Interesting note about Rio Negro Air Base I saw the spirit of Colombia in that awakening. It was a festival morning, with radiant sun and spring breezes; a Saturday in Medellín, Antioquia. Outside, floats and horses were being decorated; inside, in the intensive-care unit in Pablo Tobón Uribe Hospital, a career National Army Soldier was lying on a bed. His face was lifeless, the left side destroyed, the eye covered by a bandage, his ear, his cheekbone, and his jaw repaired by several sutures. Beneath the sheets, the glimpse of fragile, almost terminal breathing. The night before, while I piloted a UH-60 Black Hawk helicopter that belonged to the 5th Combat Air Command (Rionegro, Antioquia), my crew received an alert for an airborne medical evacuation fora soldier wounded in a minefield during combat against the Revolutionary Armed Forces of Colombia (FARC) narco-terrorist organization. In the jungle and amid crossfire, he was aided by one of his comrades, who tore his uniform to make a tourniquet to hold the profuse bleeding. His wounds were atrocious and expelled a nauseating smell, contaminated with human waste contained in the explosive charge. His left foot hung by the tendons, and the edges of the bones had come through the skin. It was nine in the morning when I arrived at the Tobón hospital reception desk, where a nurse informed me that the surgery was over and that the Soldier was recovering in intensive care. I took the elevator and recalled the first hours of that day, when the evacuation of that young man began. At three in the morning, I was piloting the Black Hawk on a steep descent amid the peaks of the Ayapel mountain range. I was flying with night-vision goggles, together with an AH-60 Harpy helicopter that was firing its machine guns to repel the curtain of anti-aircraft fire that the enemy had prepared for us. When I reached the treetops, we began the final approach. The rotor wake stirred up dirt and twigs that formed a whirlwind of lights and shadows from which four soldiers emerged with the stretcher. Our combat nurse and the flight technicians received the patient and positioned him in the cargo bay. As soon as we left that clearing and shut the doors, the smell of his wounds inundated the aircraft. I turned my head to evaluate the situation, and found myself with the figure of a warrior worn down by barbarism, a person with an emaciated face; his clothes were soaked with sweat, blood, and mud. The elevator reached the intensive-care floor, the doors opened, and I was surprised to see a corpse-like figure covered with pink sheets crossing the hallway. I made the sign of the cross without wanting to look too closely, but it was inevitable. The sheets revealed the outline of a cold, somber figure that seemed forgotten, like just another object on that floor. What if it was the soldier? That vision hit me like a stab in the heart. I couldn’t believe that our efforts would have ended like that; I couldn’t accept that idea as true. The fear made me act strangely, and I reached out to uncover the corpse’s face. “Are you a relative?” asked a nurse, who roused me abruptly from my thoughts. “No, no … I’m looking for a soldier we brought in this morning; he was wounded by an anti-personnel mine.” “He’ll wake up soon,” she responded as she appointed to a room at the end of the ward. She then had covered the corpse’s face with indifference and headed off with it; disappearing at the end of the hallway. A doctor heard that conversation. “Are you a relative of the soldier?” he asked. “No, I’m the pilot of the crew that evacuated him early this morning. I came to see him because I wanted to meet him.” “Thank you for what all of you are doing,” said the doctor. “We get soldiers like that almost every day. This man came in half-dead; you brought him in time. Look, he’ll wake up soon. He’s in very serious condition; he’s lost a lot of blood, and we’re trying to control a severe infection caused by the contamination of his wounds. His prognosis is uncertain. We amputated his left foot, and we still don’t know whether he’ll lose the eye. He hasn’t woken up; if he does, don’t give him the news let me talk to him first.” While we were flying, the combat nurse opened the medical kit and shook a flask, injected the contents into the patient’s arm, removed the dirty bandages and examined the wounds, took the patient’s pulse, and asked how long it would take to get to Medellín. I told him 50 minutes. In the distance, behind the mountains, the lights of the city were visible; it was 3:40 a.m. The helicopter’s motors were going at full throttle, almost at the point of blowing out. The city was preparing to celebrate the 2005 Flower Festival. What a paradox, I thought, some celebrating and others fighting steadfastly, whether wounded or unwillingly dealing out wounds in order to survive! The nurse was focused on changing bandages, injecting medicine, and cleaning wounds. I noticed that he murmured a prayer. As I entered the room, I found the soldier unconscious and hooked up to several monitors that were controlling his vital signs. The atmosphere in the room was so thick that I felt that it was weighing on my shoulders. A glacial silence reigned, as in a tomb. His face appeared to be that of a humble fisherman. His wounds were now clean, and his stump, wrapped in bandages, stood out amid the sheets. One of his fingers moved abruptly, and a monitor began to beep. At that instant, he opened his left hand, and suddenly, with a trembling and clumsy movement, he raised his right arm to pull out the tubes that were keeping him alive. The doctor rushed forward and instructed me to help him. A nurse ran in. His energy gradually weakened, until he became calm. His gaze moved around the room. A doctor, a nurse, a strange man, monitors, needles, and bandages surrounded him, and he quickly understood the situation. His right eye met the doctor’s gaze, and the latter, with a sorrowful air, grasped his shoulder in order to speak to him. “Soldier, thank you! Thank you for what you’ve done for Colombia. Yesterday, you stumbled into a minefield and suffered serious wounds. One of your feet was badly hurt, and we couldn’t save it.” The soldier closed his eyes and pressed his lips together. A tear slid down his cheek. There was a silence that transfixed the walls and invaded the entire floor. “Do you want me to call anyone and tell them that you’re here?” I asked. “My commander. Tell him that my morale is high and I still have fight in me. That they should expect me there, that… I’ll walk again. Right, doctor?” The doctor agreed. “And my comrades? How are they?” “They’re well,” I responded. There was a distant happiness in his eyes. “Long live my National Army! We’re going to win, right? That’s my Army,” he said, and fell into uncontrollable weeping. I felt as if something had broken within my soul. “And your mom, do you want me to call her?” I insisted. “No, not her… I’ll talk to her later. I don’t want to worry her.” “Do you need me to bring you anything? Food, clothes…?” “Yes, get me a Bible, please; I need to talk to God.” We remained silent a long while. I had seen the spirit of Colombia in that ravaged face, in that weakened body of great spiritual strength. The courage of this soldier was not false; it was virtuous. A man removed from hypocrisy. The Colombian Air Force had saved the spirit of a valiant man, a symbol of the heroism of all Colombian soldiers. That day, I felt very proud to wear the wings of a Military pilot. I had seen how the commitment of our Air Force made us leaders in adversity and an example for all our fellow countrymen. On the way to Rionegro, to the air base where I lived, I felt as if I had not spoken a single word in my entire life. I felt that I was unable to speak about what was most important, about the object of my deepest thoughts. I perked up my ears, I suppressed the beating of my heart, so as not to miss a single detail of that encounter; my memory needed to preserve this experience, because I would need to remember it each time my spirits or those of a comrade flagged. *A phrase from Homer, the name given to the Greek poet who was the author of the Iliad and the Odyssey. By Dialogo April 19, 2012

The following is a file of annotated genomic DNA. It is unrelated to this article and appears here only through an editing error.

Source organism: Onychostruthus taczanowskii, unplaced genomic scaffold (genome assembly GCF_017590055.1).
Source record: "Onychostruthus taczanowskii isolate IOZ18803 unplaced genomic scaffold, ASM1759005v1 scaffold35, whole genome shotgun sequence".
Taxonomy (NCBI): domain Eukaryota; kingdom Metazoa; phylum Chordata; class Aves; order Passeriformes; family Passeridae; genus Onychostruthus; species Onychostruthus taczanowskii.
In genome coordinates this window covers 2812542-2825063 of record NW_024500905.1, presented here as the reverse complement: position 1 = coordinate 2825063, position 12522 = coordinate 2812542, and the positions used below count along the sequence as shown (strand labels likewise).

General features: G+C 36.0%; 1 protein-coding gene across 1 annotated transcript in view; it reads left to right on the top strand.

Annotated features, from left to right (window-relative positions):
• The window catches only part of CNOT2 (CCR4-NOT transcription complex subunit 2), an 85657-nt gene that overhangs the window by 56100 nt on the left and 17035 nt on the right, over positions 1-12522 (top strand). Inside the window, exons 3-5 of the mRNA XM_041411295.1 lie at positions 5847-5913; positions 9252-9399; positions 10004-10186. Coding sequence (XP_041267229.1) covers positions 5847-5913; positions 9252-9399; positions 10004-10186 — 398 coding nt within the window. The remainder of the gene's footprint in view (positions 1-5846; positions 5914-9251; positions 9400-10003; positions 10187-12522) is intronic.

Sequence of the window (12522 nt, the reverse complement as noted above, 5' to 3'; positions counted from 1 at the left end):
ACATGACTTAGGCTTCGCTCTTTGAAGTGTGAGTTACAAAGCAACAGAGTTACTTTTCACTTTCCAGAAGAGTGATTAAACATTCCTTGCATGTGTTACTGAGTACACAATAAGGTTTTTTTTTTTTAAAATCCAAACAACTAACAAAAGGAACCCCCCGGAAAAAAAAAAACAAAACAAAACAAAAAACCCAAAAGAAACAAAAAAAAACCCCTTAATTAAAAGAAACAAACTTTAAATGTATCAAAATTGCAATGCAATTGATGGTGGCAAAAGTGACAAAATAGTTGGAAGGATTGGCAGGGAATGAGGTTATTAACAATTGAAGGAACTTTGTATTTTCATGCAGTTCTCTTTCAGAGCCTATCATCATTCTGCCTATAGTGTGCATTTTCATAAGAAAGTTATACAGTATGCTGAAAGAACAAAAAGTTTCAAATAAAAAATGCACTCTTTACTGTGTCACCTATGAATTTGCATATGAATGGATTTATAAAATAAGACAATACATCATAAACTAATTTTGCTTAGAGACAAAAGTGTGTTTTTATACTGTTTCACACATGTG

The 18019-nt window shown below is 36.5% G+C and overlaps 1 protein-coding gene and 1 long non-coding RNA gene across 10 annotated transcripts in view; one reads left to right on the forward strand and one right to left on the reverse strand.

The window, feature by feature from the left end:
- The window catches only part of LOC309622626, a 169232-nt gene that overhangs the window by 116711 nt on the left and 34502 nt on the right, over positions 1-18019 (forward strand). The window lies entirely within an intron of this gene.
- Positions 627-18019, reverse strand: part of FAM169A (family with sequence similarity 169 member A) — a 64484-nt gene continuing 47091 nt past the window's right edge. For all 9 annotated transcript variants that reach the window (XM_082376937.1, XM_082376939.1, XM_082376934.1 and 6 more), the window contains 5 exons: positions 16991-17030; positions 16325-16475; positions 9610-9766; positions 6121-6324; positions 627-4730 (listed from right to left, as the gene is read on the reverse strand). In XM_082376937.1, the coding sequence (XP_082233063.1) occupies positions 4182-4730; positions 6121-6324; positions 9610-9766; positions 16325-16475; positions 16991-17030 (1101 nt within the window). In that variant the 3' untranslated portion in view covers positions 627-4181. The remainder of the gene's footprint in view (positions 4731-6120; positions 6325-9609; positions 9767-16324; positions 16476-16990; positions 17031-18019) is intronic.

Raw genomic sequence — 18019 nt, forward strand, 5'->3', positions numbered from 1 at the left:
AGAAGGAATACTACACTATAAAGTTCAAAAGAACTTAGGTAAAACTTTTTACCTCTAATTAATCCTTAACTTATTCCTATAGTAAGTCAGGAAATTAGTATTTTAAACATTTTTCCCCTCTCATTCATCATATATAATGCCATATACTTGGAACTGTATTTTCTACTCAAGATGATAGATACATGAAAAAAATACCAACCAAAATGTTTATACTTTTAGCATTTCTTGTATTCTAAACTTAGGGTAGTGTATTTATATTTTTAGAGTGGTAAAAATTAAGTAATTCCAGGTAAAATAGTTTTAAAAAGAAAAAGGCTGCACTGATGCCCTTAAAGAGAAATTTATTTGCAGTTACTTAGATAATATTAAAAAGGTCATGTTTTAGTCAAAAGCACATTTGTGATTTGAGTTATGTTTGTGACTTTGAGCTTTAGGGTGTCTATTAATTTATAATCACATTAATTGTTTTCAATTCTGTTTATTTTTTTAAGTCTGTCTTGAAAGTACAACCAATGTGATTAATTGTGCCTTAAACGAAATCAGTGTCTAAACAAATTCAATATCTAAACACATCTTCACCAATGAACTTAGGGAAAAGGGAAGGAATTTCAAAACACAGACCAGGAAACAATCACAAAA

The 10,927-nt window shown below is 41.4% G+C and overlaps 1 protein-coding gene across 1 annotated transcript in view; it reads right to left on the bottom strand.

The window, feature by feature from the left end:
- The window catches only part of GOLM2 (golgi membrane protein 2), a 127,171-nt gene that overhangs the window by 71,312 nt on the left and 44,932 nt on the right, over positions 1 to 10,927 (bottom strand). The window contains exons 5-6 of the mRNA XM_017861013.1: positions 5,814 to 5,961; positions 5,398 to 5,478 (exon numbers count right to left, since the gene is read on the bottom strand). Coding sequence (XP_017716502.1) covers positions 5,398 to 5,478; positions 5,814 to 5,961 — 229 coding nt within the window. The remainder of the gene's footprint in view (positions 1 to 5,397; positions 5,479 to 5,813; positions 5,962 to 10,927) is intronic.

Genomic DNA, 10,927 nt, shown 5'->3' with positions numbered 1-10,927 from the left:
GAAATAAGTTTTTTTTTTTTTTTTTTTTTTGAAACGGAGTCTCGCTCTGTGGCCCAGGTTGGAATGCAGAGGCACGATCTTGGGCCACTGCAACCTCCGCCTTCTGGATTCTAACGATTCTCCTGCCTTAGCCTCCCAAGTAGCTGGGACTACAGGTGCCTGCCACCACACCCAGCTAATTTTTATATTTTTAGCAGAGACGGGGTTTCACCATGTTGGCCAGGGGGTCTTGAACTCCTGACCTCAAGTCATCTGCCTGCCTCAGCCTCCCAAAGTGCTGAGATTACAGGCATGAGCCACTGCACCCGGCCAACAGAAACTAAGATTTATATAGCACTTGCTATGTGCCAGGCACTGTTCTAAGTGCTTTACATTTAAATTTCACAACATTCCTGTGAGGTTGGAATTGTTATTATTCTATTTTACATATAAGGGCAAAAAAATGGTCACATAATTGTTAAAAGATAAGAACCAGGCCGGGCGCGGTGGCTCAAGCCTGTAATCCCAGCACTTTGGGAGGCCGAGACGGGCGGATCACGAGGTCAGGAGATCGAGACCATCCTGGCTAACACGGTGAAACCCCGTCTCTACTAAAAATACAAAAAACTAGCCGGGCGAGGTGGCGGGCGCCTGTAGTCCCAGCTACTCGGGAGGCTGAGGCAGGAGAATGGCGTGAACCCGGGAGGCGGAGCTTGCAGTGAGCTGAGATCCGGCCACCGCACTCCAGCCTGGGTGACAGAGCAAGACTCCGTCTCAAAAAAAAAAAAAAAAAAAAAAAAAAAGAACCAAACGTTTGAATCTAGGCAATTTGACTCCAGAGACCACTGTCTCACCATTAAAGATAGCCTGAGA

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Last season, Los Alamitos went about 10 deep and it had Landry Fields leading them but with him at Stanford now nobody thought the Griffins could win another southern section title. This season however, Los Alamitos proved everybody wrong especially on Saturday when it won it’s 21st-game in a row. ANAHEIM – With far less talent than they had a year a go the Los Alamitos boys basketball team accomplished something nobody they thought could, when they made history again Saturday night. Corbin Moore scored 27 point, Clint Amberry 20 points and Cameron Jones 16 to help the Griffins upset top-ranked Redondo 67-50 in the CIF Southern Section Division I A Championship game at the Honda Center. “This is great,” said Jones. “It was a hard fought win and nobody thought we could do it. We’ve been the underdog all year long, but tonight we pulled it through.” 160Want local news?Sign up for the Localist and stay informed Something went wrong. Please try again.subscribeCongratulations! You’re all set!
There were a total of 96 athletes from the local schools taking part in the Donegal Primary Schools Sportshall Athletic Finals. Highlights of the day were victories for scoil Anagaire pair Mia McDevitt and Aoise Willoughby in the 1+1 Lap relay, Caoimhe Ni Bhaoill and Aoise Willoughby in the 2+2 Lap relay. A fine victory for the Scoil Rann na Feirsde, Keadue, Roshine team of Olivia Boyle, Saoirse Boyle, Claudia Friel and Roisin Rodgers in the 4 by 1 lap relay.There were also many fine performances in the field events. Well done to all. Check facebook page for some great photos.Please note that there is a change of time for the start of the upcoming 5k in the Spring Series planned for Sunday 24th March. Registration will be in the Donegal Airport from 1:30pm with race starting at 2:30pm. There will also be a 1k for primary school children. Entry will be 5 euro for adults and 1 euro for children doing 1k. Post race presentation and refreshments in the Airport. A number of athletes competed in Bundoran at the weekend and there were some impressive performances. Last call for Registrations are now due for all club members. For additional information contact Ita Gallagher or any committee member to get registered. 15 euro per child, 20 euro per adult and maximum fee of 40 euro per family. Forms also available on facebook page. ATHLETICS NEWS: ROSSES AC NOTES was last modified: March 12th, 2013 by StephenShare this:Click to share on Facebook (Opens in new window)Click to share on Twitter (Opens in new window)Click to share on LinkedIn (Opens in new window)Click to share on Reddit (Opens in new window)Click to share on Pocket (Opens in new window)Click to share on Telegram (Opens in new window)Click to share on WhatsApp (Opens in new window)Click to share on Skype (Opens in new window)Click to print (Opens in new window) Tags:Rosses AC notes